Gone is the modern -- tacky, screamed the purists -- feel from the brochures and the web site: Glamour is back, with the "emphasis placed on the singers," said Gockley. The Opera unveiled a new furiously retro logo: a gilded exploding firework which mimics the grand chandelier hanging above the orchestra seats. A focus on the singers, and a visual identity which evokes the burgundy of velvets and the brass of candelabras from 18th century opera houses? In one word: conservative.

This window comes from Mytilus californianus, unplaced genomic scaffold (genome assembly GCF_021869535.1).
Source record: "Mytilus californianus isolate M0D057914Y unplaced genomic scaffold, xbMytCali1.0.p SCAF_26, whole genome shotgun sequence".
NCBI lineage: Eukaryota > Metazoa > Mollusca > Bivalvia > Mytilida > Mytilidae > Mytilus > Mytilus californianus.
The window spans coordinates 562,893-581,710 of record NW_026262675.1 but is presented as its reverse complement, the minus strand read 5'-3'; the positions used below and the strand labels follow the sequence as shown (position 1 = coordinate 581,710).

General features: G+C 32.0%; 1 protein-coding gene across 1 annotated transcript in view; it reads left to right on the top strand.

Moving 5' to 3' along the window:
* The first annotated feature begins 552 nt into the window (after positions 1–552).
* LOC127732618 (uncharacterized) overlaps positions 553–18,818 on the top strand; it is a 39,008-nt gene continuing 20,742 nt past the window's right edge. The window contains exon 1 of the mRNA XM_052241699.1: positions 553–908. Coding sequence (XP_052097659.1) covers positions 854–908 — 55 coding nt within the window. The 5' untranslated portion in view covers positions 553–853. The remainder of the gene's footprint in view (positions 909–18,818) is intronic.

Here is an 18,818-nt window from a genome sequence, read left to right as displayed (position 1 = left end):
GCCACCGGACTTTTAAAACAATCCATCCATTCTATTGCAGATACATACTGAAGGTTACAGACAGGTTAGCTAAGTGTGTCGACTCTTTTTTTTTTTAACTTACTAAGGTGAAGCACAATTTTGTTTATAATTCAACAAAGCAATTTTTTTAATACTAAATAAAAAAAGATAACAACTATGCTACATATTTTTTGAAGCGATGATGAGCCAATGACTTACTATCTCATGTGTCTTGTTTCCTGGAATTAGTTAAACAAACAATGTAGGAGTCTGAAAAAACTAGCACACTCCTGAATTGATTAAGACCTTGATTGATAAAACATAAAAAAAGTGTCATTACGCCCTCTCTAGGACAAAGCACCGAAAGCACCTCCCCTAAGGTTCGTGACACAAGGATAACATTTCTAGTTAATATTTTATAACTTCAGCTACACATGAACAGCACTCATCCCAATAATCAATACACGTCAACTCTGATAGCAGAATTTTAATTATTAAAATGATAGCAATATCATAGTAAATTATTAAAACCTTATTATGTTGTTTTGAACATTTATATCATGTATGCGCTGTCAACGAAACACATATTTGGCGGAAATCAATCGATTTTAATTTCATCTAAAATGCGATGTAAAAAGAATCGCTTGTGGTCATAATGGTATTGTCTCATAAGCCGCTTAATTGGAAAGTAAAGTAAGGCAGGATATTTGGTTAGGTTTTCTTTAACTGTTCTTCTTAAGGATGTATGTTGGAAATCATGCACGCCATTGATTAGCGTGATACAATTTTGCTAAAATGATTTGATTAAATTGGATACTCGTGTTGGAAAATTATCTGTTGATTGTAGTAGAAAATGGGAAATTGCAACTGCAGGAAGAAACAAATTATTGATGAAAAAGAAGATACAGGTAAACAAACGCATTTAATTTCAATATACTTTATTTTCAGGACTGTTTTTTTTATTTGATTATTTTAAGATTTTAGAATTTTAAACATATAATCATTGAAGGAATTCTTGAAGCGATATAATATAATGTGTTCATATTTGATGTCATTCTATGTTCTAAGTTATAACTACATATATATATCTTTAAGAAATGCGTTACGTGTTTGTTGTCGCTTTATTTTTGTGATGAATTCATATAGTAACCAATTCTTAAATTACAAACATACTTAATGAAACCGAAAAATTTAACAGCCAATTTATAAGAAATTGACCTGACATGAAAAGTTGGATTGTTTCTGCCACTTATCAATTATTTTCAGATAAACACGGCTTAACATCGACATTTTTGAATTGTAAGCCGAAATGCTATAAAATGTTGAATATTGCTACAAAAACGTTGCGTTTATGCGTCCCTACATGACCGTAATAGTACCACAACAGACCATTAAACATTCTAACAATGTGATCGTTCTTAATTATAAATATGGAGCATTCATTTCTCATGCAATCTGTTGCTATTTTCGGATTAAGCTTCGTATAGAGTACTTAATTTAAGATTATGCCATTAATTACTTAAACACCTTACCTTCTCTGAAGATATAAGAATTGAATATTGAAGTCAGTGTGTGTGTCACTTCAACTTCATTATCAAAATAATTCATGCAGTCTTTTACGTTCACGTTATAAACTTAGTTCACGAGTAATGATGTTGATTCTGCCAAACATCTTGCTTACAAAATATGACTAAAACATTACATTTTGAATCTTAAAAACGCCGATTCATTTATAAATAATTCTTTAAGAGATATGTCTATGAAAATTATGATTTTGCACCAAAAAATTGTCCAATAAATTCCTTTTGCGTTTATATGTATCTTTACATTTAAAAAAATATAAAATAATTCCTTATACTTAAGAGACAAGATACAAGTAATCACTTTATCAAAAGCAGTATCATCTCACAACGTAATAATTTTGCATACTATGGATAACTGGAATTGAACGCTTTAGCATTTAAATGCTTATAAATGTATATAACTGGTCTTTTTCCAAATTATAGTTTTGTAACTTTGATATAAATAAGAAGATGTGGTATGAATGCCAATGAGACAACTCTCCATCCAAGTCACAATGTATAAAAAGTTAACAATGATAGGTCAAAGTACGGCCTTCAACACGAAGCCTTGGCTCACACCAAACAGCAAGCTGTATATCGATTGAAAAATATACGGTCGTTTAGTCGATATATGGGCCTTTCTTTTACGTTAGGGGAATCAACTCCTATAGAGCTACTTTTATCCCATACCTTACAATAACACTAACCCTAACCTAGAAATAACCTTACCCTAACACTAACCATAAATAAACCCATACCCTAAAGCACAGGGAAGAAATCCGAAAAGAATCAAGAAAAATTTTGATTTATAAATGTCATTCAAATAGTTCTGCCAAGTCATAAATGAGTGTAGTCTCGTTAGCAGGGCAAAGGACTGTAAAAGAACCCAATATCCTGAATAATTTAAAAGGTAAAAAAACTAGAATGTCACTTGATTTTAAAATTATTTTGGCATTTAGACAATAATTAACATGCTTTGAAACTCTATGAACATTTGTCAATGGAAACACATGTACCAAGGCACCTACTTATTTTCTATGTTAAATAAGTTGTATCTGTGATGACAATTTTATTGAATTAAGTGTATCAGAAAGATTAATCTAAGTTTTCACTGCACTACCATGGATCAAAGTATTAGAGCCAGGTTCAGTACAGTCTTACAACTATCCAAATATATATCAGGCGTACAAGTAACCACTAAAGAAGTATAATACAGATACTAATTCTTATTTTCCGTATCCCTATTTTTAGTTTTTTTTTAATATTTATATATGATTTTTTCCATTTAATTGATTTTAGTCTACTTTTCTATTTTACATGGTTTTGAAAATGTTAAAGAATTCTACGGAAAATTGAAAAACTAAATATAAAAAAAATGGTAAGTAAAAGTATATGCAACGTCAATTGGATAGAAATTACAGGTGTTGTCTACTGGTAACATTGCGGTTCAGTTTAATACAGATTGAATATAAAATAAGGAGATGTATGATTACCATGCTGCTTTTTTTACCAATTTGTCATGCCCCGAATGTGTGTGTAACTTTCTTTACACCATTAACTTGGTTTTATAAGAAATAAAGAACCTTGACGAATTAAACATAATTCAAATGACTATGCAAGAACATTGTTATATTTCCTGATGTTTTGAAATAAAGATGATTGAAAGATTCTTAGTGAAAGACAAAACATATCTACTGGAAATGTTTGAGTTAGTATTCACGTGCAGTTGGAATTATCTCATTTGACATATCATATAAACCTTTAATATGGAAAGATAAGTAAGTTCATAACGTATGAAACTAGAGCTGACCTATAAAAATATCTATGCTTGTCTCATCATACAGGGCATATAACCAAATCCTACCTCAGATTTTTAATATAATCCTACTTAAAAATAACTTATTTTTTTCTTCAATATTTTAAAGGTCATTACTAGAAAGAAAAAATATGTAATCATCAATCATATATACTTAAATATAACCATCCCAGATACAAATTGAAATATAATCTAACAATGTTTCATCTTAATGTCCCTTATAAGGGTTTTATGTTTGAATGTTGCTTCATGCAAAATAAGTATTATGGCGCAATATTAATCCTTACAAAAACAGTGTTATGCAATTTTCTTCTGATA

The Opera's 84th season is not exactly revolutionary either, mostly due to the transition issues: Gockley's influence will only kick in for the 2007-08 season, at which point he promised new world premieres (Appomattox, by Philip Glass on a Christopher Hampton libretto), exciting performers like Renée Fleming or Nathalie Dessay, and the production, jointly with the Washington Opera, of a new Ring Cycle, starting with Das Rheingold in 2008. That is definitely sexy. Gockley's track record in his 33 years at the Houston Grand Opera speaks volume of his commitment to keeping the opera alive, evolving and challenging. We'll just have to wait for him to settle here.